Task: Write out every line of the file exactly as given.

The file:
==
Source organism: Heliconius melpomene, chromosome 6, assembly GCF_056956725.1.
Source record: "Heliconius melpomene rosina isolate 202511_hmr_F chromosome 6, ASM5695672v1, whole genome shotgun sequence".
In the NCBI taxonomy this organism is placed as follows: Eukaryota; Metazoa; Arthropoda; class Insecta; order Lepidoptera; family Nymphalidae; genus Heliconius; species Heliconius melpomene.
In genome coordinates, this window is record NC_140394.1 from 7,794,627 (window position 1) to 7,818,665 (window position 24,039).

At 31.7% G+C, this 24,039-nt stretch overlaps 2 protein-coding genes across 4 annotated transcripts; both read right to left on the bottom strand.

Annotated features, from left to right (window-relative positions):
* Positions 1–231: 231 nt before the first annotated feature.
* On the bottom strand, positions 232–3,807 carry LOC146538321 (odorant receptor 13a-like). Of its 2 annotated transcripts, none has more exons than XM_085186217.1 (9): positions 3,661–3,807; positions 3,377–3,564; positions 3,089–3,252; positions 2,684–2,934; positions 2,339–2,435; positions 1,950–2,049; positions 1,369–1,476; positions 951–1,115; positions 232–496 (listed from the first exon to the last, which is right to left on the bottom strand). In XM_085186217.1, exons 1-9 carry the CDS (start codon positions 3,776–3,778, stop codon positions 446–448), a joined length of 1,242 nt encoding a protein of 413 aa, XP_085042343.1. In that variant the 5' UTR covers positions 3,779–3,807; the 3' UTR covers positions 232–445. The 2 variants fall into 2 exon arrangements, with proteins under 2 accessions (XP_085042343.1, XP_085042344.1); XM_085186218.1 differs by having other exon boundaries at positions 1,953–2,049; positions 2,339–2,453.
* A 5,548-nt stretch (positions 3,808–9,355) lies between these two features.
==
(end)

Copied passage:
Source organism: Heliconius melpomene, chromosome 6, assembly GCF_056956725.1.
Source record: "Heliconius melpomene rosina isolate 202511_hmr_F chromosome 6, ASM5695672v1, whole genome shotgun sequence".
In the NCBI taxonomy this organism is placed as follows: Eukaryota; Metazoa; Arthropoda; class Insecta; order Lepidoptera; family Nymphalidae; genus Heliconius; species Heliconius melpomene.
In genome coordinates, this window is record NC_140394.1 from 7,794,627 (window position 1) to 7,818,665 (window position 24,039).

At 31.7% G+C, this 24,039-nt stretch overlaps 2 protein-coding genes across 4 annotated transcripts; both read right to left on the bottom strand.

Annotated features, from left to right (window-relative positions):
* Positions 1–231: 231 nt before the first annotated feature.
* On the bottom strand, positions 232–3,807 carry LOC146538321 (odorant receptor 13a-like). Of its 2 annotated transcripts, none has more exons than XM_085186217.1 (9): positions 3,661–3,807; positions 3,377–3,564; positions 3,089–3,252; positions 2,684–2,934; positions 2,339–2,435; positions 1,950–2,049; positions 1,369–1,476; positions 951–1,115; positions 232–496 (listed from the first exon to the last, which is right to left on the bottom strand). In XM_085186217.1, exons 1-9 carry the CDS (start codon positions 3,776–3,778, stop codon positions 446–448), a joined length of 1,242 nt encoding a protein of 413 aa, XP_085042343.1. In that variant the 5' UTR covers positions 3,779–3,807; the 3' UTR covers positions 232–445. The 2 variants fall into 2 exon arrangements, with proteins under 2 accessions (XP_085042343.1, XP_085042344.1); XM_085186218.1 differs by having other exon boundaries at positions 1,953–2,049; positions 2,339–2,453.
* A 5,548-nt stretch (positions 3,808–9,355) lies between these two features.